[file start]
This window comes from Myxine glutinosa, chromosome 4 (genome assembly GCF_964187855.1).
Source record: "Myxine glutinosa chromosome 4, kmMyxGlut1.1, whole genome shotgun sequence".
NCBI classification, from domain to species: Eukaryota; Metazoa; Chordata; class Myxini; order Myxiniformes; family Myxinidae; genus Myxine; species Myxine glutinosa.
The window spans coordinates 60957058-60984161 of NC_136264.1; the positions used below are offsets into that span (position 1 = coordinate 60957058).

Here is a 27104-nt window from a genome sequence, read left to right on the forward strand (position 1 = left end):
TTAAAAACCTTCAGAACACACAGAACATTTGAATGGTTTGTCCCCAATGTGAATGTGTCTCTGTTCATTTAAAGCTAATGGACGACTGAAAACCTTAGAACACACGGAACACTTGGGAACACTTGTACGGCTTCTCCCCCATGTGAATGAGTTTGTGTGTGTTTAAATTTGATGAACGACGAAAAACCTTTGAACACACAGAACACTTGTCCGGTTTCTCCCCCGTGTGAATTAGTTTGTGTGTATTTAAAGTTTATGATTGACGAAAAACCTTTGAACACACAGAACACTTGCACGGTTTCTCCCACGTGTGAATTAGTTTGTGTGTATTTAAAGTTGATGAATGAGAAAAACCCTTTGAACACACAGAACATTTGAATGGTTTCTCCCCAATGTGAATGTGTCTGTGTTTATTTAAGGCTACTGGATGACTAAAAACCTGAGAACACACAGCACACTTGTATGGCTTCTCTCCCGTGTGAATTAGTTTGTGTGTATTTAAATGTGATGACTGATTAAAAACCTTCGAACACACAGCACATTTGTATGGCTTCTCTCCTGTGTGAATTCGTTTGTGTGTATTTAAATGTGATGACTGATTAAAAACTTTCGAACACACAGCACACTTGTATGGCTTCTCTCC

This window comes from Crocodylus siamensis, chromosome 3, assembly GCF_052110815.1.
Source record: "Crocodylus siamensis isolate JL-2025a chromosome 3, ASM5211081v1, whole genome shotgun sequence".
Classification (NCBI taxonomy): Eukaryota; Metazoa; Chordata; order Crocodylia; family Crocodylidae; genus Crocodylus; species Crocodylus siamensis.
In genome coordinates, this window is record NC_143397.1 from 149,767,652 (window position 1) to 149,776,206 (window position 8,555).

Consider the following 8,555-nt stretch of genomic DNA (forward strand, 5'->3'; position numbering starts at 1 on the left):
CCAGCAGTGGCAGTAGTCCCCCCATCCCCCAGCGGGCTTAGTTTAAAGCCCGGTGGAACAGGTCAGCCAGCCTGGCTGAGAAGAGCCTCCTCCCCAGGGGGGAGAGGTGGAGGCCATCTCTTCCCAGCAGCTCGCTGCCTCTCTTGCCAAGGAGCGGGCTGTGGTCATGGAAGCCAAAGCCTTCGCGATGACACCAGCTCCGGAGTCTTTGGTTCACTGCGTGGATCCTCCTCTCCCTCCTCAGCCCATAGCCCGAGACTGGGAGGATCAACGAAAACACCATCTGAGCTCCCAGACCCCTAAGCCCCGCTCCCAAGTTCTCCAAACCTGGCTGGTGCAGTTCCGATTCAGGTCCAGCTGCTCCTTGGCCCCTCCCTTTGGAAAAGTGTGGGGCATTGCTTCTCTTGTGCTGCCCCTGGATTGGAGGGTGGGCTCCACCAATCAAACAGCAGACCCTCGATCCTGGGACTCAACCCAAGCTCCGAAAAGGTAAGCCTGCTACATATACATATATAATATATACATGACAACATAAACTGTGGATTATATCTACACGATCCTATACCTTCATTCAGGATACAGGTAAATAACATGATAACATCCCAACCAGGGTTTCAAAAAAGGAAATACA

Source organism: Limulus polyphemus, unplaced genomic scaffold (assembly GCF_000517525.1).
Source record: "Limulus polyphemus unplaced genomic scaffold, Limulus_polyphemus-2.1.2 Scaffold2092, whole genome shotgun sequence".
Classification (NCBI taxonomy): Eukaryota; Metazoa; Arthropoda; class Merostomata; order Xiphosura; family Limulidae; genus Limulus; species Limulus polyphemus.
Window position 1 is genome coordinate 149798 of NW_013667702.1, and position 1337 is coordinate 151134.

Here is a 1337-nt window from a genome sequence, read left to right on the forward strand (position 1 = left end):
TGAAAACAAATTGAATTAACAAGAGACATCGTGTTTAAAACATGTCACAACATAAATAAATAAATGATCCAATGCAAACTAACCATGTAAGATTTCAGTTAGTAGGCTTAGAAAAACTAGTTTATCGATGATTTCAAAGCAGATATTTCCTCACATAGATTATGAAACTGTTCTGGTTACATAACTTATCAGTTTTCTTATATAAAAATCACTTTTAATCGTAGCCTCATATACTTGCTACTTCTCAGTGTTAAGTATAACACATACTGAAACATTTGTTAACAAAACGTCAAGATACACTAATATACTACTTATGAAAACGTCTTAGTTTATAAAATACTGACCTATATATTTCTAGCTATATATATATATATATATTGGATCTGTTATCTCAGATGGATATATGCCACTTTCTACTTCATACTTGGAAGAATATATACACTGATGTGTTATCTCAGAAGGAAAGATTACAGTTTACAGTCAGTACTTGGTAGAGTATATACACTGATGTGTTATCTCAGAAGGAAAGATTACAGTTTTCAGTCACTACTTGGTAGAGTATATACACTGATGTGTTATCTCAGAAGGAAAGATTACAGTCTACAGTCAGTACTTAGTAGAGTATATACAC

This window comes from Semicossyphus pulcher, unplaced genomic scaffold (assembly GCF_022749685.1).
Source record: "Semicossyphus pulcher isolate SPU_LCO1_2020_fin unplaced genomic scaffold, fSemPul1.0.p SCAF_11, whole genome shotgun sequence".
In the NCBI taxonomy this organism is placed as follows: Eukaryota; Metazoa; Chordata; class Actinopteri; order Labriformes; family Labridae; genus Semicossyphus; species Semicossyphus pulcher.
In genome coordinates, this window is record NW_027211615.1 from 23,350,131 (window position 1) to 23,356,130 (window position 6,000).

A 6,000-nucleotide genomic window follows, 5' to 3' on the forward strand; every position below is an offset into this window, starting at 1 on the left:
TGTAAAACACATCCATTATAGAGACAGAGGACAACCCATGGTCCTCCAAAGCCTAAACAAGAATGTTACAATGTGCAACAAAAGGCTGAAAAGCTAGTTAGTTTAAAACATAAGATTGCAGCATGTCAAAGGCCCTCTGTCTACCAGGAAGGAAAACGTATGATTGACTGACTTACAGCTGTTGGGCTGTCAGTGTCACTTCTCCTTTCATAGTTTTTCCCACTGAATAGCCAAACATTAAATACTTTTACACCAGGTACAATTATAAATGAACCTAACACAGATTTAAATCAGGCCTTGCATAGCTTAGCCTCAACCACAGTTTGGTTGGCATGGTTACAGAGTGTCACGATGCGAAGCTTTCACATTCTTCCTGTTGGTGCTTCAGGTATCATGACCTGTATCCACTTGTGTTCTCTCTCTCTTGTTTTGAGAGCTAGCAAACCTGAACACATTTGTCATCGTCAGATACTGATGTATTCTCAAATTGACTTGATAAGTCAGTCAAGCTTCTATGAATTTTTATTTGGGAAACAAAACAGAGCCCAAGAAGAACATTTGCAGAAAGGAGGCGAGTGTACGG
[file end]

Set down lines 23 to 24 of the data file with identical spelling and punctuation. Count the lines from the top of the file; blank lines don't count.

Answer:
A 6,000-nucleotide genomic window follows, 5' to 3' on the forward strand; every position below is an offset into this window, starting at 1 on the left:
TGTAAAACACATCCATTATAGAGACAGAGGACAACCCATGGTCCTCCAAAGCCTAAACAAGAATGTTACAATGTGCAACAAAAGGCTGAAAAGCTAGTTAGTTTAAAACATAAGATTGCAGCATGTCAAAGGCCCTCTGTCTACCAGGAAGGAAAACGTATGATTGACTGACTTACAGCTGTTGGGCTGTCAGTGTCACTTCTCCTTTCATAGTTTTTCCCACTGAATAGCCAAACATTAAATACTTTTACACCAGGTACAATTATAAATGAACCTAACACAGATTTAAATCAGGCCTTGCATAGCTTAGCCTCAACCACAGTTTGGTTGGCATGGTTACAGAGTGTCACGATGCGAAGCTTTCACATTCTTCCTGTTGGTGCTTCAGGTATCATGACCTGTATCCACTTGTGTTCTCTCTCTCTTGTTTTGAGAGCTAGCAAACCTGAACACATTTGTCATCGTCAGATACTGATGTATTCTCAAATTGACTTGATAAGTCAGTCAAGCTTCTATGAATTTTTATTTGGGAAACAAAACAGAGCCCAAGAAGAACATTTGCAGAAAGGAGGCGAGTGTACGG